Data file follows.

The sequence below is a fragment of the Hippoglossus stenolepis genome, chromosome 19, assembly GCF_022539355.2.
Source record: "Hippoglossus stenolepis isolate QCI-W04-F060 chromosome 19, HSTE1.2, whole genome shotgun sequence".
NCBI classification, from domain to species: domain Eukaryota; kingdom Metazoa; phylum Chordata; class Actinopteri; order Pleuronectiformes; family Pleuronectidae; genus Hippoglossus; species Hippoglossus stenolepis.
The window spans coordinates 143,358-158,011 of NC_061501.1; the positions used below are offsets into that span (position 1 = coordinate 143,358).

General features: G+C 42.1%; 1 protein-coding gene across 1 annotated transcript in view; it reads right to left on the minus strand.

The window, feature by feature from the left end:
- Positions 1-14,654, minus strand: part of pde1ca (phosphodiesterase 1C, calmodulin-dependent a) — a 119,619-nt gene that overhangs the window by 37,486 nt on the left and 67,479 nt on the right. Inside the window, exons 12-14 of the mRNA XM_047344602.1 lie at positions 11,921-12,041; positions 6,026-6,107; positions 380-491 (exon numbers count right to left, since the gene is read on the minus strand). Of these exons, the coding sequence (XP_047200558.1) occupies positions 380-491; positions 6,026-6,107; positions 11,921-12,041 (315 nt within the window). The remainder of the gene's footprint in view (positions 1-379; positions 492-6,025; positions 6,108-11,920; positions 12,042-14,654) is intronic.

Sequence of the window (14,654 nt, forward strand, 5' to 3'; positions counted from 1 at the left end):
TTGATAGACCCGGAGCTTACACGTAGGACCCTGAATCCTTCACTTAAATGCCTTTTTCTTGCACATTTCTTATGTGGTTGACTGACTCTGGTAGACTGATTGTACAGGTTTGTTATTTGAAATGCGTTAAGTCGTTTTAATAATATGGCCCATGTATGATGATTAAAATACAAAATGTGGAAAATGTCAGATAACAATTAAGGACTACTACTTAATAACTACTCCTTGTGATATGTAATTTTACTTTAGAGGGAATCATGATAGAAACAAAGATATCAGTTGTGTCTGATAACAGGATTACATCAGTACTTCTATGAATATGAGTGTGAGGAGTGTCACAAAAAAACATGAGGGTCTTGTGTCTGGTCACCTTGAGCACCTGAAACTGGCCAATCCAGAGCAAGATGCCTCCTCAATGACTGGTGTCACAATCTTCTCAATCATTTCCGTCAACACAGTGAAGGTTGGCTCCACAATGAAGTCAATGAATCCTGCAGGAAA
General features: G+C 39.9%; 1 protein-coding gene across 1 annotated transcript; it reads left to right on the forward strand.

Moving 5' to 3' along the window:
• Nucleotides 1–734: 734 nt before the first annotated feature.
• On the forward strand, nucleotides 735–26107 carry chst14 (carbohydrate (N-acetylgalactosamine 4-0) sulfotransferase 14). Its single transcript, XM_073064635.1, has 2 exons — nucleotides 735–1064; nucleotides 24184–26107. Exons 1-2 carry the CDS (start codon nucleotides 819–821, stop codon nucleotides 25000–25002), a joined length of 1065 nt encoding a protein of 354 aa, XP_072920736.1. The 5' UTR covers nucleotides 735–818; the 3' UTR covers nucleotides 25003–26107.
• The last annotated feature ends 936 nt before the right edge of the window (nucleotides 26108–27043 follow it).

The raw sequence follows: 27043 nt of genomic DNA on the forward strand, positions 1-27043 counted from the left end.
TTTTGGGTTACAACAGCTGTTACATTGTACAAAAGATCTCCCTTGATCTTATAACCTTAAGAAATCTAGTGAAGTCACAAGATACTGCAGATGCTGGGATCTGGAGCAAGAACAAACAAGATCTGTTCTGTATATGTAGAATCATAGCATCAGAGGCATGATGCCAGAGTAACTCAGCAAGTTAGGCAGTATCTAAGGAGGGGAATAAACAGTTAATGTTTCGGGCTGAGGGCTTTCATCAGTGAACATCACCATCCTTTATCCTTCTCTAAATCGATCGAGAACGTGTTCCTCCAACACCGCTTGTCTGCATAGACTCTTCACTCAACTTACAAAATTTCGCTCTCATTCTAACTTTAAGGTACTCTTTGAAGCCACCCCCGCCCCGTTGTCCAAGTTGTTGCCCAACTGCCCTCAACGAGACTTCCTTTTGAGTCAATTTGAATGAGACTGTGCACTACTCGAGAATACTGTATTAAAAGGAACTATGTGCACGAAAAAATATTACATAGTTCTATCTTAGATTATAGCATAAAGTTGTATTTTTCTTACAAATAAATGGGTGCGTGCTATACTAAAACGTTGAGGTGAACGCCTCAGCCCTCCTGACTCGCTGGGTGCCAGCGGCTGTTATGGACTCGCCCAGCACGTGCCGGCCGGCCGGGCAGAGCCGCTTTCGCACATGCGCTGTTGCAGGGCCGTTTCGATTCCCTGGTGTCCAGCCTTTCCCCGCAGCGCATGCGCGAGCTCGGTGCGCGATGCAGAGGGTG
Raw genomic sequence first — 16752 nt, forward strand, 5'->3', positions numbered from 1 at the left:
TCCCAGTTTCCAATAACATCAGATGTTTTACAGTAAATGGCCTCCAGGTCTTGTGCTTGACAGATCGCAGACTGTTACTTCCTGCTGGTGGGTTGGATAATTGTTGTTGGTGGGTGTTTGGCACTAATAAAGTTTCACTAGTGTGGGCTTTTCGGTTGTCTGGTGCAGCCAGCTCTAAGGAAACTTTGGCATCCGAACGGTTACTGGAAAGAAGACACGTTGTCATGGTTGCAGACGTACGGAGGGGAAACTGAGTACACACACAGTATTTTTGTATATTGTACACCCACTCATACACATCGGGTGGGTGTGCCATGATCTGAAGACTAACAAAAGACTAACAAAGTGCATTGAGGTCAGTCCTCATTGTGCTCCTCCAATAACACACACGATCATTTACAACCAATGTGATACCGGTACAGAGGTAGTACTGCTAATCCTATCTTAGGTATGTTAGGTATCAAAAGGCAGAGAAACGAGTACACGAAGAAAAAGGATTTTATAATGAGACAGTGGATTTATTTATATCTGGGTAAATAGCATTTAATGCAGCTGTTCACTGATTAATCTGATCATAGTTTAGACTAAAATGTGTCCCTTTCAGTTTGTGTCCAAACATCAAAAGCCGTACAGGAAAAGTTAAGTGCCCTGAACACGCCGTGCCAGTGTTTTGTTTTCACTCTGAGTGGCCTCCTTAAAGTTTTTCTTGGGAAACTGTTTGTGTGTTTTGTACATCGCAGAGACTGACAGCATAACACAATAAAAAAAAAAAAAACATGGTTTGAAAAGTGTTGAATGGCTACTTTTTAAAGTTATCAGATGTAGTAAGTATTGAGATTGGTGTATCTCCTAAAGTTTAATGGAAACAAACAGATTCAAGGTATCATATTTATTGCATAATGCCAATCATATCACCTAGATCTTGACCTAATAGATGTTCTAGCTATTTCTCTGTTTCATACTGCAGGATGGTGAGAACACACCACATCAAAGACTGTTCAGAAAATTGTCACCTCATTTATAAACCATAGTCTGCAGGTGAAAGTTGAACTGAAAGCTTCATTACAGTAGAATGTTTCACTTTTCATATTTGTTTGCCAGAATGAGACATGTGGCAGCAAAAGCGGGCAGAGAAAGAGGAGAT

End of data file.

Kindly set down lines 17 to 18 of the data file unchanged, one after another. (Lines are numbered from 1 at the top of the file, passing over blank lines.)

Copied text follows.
Raw genomic sequence first — 16752 nt, forward strand, 5'->3', positions numbered from 1 at the left:
TCCCAGTTTCCAATAACATCAGATGTTTTACAGTAAATGGCCTCCAGGTCTTGTGCTTGACAGATCGCAGACTGTTACTTCCTGCTGGTGGGTTGGATAATTGTTGTTGGTGGGTGTTTGGCACTAATAAAGTTTCACTAGTGTGGGCTTTTCGGTTGTCTGGTGCAGCCAGCTCTAAGGAAACTTTGGCATCCGAACGGTTACTGGAAAGAAGACACGTTGTCATGGTTGCAGACGTACGGAGGGGAAACTGAGTACACACACAGTATTTTTGTATATTGTACACCCACTCATACACATCGGGTGGGTGTGCCATGATCTGAAGACTAACAAAAGACTAACAAAGTGCATTGAGGTCAGTCCTCATTGTGCTCCTCCAATAACACACACGATCATTTACAACCAATGTGATACCGGTACAGAGGTAGTACTGCTAATCCTATCTTAGGTATGTTAGGTATCAAAAGGCAGAGAAACGAGTACACGAAGAAAAAGGATTTTATAATGAGACAGTGGATTTATTTATATCTGGGTAAATAGCATTTAATGCAGCTGTTCACTGATTAATCTGATCATAGTTTAGACTAAAATGTGTCCCTTTCAGTTTGTGTCCAAACATCAAAAGCCGTACAGGAAAAGTTAAGTGCCCTGAACACGCCGTGCCAGTGTTTTGTTTTCACTCTGAGTGGCCTCCTTAAAGTTTTTCTTGGGAAACTGTTTGTGTGTTTTGTACATCGCAGAGACTGACAGCATAACACAATAAAAAAAAAAAAAACATGGTTTGAAAAGTGTTGAATGGCTACTTTTTAAAGTTATCAGATGTAGTAAGTATTGAGATTGGTGTATCTCCTAAAGTTTAATGGAAACAAACAGATTCAAGGTATCATATTTATTGCATAATGCCAATCATATCACCTAGATCTTGACCTAATAGATGTTCTAGCTATTTCTCTGTTTCATACTGCAGGATGGTGAGAACACACCACATCAAAGACTGTTCAGAAAATTGTCACCTCATTTATAAACCATAGTCTGCAGGTGAAAGTTGAACTGAAAGCTTCATTACAGTAGAATGTTTCACTTTTCATATTTGTTTGCCAGAATGAGACATGTGGCAGCAAAAGCGGGCAGAGAAAGAGGAGAT